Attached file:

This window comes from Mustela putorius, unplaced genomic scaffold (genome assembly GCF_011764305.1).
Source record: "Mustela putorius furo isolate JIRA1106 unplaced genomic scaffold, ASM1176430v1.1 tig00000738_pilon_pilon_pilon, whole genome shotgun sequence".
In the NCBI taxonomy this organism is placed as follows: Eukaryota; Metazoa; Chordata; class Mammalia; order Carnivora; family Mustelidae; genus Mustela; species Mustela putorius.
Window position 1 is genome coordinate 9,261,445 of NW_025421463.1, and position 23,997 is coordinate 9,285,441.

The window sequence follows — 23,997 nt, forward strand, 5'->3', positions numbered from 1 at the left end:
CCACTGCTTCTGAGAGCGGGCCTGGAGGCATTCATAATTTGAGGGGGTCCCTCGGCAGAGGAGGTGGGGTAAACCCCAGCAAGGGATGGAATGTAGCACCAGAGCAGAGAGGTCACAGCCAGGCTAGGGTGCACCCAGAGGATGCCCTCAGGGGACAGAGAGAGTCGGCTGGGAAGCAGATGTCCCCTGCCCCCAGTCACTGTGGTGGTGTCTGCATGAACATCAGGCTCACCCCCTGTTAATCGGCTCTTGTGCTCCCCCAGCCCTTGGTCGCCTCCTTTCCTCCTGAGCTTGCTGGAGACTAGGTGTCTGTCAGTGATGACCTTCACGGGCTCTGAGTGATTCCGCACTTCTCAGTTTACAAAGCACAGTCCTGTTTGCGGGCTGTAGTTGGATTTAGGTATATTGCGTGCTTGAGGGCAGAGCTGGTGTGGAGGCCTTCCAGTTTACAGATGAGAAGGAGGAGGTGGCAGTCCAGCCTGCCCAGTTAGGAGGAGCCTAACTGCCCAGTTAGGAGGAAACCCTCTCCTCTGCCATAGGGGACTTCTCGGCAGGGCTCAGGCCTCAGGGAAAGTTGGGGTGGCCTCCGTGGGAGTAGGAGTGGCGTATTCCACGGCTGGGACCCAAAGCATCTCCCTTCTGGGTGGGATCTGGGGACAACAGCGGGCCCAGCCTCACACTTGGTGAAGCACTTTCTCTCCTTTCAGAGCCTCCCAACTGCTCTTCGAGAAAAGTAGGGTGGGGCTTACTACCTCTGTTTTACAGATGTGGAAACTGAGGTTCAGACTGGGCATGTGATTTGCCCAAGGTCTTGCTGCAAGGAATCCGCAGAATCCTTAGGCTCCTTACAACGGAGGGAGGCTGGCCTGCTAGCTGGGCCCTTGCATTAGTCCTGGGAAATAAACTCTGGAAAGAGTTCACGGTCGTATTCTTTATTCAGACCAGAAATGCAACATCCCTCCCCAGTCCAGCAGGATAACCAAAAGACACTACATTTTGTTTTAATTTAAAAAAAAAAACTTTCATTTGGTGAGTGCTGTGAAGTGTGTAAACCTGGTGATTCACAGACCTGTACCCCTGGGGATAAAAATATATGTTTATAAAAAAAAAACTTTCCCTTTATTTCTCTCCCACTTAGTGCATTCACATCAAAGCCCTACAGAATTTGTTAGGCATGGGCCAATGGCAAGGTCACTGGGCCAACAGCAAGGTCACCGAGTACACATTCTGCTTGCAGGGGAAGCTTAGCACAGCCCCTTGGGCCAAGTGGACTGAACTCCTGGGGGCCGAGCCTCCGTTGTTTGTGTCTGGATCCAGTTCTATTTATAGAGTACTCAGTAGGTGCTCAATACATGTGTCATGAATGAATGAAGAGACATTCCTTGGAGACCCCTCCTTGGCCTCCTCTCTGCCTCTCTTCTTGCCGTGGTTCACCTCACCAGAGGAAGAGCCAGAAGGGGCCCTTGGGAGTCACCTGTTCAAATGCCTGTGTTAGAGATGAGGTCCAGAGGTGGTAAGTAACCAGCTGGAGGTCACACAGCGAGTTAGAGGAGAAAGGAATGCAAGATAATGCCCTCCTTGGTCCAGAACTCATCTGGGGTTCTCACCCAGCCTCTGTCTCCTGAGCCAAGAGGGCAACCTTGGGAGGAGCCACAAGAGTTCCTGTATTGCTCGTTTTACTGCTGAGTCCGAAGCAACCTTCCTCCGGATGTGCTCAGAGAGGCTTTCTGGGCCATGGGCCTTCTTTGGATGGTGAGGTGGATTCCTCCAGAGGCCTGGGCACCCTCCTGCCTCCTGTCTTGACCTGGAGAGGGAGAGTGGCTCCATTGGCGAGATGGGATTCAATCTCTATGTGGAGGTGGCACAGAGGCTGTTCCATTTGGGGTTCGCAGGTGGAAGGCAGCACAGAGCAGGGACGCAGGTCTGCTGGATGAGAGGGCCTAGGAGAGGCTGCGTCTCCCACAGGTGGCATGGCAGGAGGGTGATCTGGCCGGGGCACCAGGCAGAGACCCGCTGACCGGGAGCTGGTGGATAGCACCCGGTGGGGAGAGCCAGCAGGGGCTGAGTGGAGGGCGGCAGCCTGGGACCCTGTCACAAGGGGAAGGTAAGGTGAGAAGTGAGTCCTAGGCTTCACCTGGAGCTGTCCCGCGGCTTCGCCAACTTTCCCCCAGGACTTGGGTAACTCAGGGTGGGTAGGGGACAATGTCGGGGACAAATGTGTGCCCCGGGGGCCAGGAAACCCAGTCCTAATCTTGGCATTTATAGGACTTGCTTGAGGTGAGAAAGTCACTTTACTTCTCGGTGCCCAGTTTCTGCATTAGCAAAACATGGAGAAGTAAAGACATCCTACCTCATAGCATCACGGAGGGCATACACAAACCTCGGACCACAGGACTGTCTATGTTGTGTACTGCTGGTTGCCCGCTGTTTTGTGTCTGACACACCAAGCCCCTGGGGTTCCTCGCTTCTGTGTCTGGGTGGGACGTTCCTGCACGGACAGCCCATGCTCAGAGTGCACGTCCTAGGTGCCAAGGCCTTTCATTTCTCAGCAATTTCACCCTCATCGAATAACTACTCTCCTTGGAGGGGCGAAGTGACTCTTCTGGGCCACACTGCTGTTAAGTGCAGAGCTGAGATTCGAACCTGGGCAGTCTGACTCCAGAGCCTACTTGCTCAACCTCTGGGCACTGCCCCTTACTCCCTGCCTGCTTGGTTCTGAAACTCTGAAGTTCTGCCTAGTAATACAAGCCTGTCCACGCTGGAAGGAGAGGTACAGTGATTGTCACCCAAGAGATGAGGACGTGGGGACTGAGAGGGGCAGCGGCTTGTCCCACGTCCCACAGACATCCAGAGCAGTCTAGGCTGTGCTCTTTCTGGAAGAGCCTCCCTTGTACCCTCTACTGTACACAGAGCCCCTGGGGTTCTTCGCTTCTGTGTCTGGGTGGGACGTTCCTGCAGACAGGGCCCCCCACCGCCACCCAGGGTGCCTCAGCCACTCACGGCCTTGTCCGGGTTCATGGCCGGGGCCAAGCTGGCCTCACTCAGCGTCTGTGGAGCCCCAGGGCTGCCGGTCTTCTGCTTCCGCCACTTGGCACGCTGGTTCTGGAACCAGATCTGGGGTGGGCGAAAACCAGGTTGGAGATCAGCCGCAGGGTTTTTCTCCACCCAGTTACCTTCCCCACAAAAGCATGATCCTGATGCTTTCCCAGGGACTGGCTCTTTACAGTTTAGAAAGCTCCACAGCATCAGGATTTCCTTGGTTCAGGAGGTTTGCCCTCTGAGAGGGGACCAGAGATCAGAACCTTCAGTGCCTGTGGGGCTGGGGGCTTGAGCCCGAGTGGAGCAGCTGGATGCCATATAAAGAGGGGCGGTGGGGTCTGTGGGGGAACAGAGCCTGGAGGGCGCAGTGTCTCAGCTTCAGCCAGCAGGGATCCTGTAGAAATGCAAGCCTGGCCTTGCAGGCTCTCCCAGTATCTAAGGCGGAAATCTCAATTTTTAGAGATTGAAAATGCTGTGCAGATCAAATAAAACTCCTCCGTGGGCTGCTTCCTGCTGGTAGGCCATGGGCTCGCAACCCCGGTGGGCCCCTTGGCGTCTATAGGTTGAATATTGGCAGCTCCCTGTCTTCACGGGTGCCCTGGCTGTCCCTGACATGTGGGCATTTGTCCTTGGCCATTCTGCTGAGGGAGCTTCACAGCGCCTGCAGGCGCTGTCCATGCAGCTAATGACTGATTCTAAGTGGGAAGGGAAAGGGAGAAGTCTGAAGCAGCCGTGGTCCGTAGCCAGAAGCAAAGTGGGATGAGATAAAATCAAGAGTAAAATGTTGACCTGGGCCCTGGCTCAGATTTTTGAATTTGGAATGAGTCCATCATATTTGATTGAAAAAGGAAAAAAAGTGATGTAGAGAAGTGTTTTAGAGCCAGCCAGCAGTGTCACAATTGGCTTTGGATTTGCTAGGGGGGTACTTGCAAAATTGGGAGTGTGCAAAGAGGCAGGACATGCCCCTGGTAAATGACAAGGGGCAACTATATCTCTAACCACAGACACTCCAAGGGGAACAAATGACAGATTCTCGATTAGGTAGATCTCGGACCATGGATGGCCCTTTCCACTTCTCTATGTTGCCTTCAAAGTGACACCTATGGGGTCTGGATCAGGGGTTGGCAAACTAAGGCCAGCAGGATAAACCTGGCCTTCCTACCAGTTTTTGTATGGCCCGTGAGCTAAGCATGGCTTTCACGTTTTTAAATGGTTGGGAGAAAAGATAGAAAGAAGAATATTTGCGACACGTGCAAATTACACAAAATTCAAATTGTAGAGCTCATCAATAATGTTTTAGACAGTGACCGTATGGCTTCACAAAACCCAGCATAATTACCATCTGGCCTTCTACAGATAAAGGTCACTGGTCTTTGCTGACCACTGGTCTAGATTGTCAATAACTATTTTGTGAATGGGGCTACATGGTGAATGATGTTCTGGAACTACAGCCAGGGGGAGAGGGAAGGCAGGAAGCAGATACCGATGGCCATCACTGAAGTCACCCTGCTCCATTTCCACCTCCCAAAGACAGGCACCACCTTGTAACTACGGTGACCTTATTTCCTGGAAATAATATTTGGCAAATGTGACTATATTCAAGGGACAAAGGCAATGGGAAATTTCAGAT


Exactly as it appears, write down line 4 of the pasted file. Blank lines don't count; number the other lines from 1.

Window position 1 is genome coordinate 9,261,445 of NW_025421463.1, and position 23,997 is coordinate 9,285,441.